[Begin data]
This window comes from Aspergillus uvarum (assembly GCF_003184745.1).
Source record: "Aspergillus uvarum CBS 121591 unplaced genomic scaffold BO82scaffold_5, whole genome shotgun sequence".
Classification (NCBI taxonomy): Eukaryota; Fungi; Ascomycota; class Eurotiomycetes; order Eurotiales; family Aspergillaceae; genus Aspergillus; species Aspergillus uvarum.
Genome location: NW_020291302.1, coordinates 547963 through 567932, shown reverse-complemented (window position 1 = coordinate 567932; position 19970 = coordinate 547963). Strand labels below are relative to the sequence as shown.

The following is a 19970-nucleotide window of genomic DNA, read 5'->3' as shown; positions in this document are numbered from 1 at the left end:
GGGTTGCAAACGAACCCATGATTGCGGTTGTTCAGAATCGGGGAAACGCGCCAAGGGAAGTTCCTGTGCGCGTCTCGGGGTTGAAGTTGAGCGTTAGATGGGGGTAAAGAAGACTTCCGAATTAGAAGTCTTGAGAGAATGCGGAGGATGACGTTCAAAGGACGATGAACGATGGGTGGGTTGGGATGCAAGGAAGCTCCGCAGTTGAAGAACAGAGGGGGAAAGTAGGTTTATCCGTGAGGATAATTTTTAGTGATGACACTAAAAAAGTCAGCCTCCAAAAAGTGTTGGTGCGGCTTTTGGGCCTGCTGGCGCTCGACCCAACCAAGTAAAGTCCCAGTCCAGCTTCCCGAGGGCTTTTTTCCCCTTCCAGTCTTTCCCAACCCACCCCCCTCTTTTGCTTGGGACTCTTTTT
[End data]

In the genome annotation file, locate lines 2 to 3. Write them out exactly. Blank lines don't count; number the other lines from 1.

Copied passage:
Source record: "Aspergillus uvarum CBS 121591 unplaced genomic scaffold BO82scaffold_5, whole genome shotgun sequence".
Classification (NCBI taxonomy): Eukaryota; Fungi; Ascomycota; class Eurotiomycetes; order Eurotiales; family Aspergillaceae; genus Aspergillus; species Aspergillus uvarum.